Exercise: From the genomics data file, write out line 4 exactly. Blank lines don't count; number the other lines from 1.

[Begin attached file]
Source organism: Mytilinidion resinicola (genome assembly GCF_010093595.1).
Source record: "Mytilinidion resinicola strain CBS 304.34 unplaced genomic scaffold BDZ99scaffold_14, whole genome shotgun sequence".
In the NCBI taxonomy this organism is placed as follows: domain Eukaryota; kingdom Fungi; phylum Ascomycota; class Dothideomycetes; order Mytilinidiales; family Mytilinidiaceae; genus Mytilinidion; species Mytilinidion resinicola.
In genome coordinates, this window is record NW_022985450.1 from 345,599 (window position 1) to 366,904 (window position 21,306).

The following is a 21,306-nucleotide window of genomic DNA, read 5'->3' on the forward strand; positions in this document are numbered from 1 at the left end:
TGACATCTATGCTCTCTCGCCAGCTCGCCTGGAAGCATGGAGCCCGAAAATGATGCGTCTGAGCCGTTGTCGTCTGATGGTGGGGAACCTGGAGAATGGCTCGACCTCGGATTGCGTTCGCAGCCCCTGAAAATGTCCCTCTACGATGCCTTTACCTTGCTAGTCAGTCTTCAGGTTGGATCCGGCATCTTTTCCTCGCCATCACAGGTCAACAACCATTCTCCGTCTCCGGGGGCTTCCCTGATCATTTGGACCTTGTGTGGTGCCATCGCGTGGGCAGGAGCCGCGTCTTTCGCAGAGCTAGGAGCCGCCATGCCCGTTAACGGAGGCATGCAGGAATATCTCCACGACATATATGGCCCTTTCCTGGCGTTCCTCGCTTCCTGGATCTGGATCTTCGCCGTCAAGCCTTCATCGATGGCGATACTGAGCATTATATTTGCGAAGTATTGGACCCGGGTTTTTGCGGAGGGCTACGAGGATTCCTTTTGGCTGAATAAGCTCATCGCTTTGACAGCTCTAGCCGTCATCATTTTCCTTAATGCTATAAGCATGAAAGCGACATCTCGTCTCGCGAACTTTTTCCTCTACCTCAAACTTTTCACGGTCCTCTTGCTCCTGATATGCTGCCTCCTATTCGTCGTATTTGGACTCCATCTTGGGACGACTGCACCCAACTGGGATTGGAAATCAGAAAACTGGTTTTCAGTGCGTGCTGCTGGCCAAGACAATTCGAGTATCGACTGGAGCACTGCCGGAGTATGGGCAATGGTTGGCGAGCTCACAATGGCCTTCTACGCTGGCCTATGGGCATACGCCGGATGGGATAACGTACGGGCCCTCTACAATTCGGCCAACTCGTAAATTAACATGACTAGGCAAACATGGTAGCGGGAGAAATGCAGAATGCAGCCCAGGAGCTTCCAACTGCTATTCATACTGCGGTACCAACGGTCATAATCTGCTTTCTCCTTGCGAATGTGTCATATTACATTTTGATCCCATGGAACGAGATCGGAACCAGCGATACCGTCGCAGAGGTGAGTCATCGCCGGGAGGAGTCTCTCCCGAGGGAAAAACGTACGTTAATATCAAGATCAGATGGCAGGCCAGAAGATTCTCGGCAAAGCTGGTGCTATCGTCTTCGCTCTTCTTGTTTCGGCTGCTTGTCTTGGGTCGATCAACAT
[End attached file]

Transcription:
In genome coordinates, this window is record NW_022985450.1 from 345,599 (window position 1) to 366,904 (window position 21,306).